CB1 & Mammalian Memory

Some recent highlights and curiosities from the amazing world of cannabis science and therapeutics.
By Adrian Devitt-Lee On June 29, 2019

How do cannabinoids affect memory and learning? It seems like a simple question, but scientists study its answer in complex ways. The kind of memory in question, the species tested, the animals’ age and sex, and so on, all affect the answer. So, scientists at Kings College in London compiled 195 articles on cannabinoids and memory for review. They first separate spatial and non-spatial memory, as these appear to be different kinds of cognition. Unsurprisingly, CB1 receptor agonists, like THC, anandamide, and numerous synthetic cannabinoids impaired non-spatial memory. (They had no effect on spatial memory.) But when they separated the analysis by the efficacy of the drug (roughly meaning the maximal effect it can have) and the species, the story changed. In rodents THC, which has a lower efficacy than other cannabinoids, did not show a consistent effect on memory, although synthetic cannabinoids and anandamide did. Additionally, studies that applied cannabinoids chronically over time saw a tolerance to the memory-impairment — that is, humans and other animal tend to acclimate to CB1 activation over time. This doesn’t disprove human experience — and the researchers did see an effect of THC acutely in humans — rather it highlights differences between species. The authors don’t speculate about what causes species differences, but we will. One important feature of the endocannabinoid system is the presence of unique FAAH enzymes in rodents and humans. Another species difference is that higher levels of the neurotransmitter adenosine in some animals can diminish cannabinoids’ influence over memory. Despite the sometimes-amnesic effect of activating CB1, the researchers note that simply inhibiting the receptor doesn’t appear to improve memory. There are many complications layered onto the London scientists’ data. For example, cannabinoids specifically suppress fear-memories, but many experimental settings are traumatic for the animals involved. This can switch the effect of cannabinoids. Aforementioned species differences, and the biphasic effect gets in the way of a typical interpretation of the linear dose response. Although not too important for the average medical or recreational user, this study consolidates a significant and useful set of data for future research on cannabinoids and memory.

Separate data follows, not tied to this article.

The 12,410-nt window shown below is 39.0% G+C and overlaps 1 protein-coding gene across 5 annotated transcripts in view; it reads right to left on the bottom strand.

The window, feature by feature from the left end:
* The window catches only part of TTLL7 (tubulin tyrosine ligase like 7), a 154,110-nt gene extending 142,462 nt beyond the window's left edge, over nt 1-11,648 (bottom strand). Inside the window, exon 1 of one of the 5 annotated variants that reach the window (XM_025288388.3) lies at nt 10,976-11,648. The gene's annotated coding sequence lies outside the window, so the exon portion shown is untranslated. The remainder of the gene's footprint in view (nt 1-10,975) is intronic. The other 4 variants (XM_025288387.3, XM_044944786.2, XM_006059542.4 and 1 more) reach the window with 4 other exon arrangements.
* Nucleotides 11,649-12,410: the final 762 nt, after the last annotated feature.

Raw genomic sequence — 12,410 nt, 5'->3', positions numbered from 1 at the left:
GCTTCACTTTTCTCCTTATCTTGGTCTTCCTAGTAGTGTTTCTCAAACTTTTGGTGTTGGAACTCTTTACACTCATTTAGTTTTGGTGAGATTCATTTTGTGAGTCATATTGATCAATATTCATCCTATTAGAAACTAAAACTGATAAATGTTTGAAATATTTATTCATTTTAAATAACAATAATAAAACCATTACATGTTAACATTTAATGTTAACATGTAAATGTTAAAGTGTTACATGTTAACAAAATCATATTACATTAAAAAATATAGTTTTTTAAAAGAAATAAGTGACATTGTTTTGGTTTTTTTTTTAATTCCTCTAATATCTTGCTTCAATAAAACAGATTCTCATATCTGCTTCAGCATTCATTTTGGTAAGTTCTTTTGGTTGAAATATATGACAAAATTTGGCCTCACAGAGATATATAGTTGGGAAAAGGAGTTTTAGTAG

Short description: 
Adrian Devitt-Lee, Project CBD's chief science writer, is employed as a research chemist by the University College of London.